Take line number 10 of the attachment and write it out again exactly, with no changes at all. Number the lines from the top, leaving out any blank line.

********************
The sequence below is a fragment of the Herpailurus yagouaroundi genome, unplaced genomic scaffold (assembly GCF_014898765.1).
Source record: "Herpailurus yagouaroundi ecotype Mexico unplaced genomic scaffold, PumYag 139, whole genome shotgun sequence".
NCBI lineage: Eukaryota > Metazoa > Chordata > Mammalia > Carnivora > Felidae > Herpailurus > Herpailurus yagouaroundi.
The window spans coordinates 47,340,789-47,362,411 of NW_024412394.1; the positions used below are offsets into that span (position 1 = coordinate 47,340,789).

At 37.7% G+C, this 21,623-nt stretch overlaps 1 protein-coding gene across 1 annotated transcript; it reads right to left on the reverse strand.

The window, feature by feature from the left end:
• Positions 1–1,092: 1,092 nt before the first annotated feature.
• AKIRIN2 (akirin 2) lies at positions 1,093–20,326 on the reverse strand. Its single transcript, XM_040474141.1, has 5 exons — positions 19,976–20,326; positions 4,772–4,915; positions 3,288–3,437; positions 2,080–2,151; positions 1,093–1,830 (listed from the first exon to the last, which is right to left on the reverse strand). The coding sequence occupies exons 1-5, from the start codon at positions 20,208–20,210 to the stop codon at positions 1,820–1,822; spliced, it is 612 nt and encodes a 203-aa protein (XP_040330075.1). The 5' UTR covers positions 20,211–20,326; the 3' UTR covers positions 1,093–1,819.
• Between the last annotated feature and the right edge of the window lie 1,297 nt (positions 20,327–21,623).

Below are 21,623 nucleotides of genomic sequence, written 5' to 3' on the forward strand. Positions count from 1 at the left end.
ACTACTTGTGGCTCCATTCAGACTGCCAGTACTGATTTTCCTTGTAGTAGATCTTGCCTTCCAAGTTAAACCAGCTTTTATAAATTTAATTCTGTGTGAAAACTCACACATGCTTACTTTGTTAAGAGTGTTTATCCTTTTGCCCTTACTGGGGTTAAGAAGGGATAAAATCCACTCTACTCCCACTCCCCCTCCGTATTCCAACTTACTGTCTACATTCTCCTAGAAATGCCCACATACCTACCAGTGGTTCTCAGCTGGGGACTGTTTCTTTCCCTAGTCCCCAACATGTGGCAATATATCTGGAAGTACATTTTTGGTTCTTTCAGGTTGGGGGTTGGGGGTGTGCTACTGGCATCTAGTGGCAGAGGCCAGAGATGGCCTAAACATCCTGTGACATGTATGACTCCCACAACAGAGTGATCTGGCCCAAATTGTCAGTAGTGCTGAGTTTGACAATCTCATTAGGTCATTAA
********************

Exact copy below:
Below are 21,623 nucleotides of genomic sequence, written 5' to 3' on the forward strand. Positions count from 1 at the left end.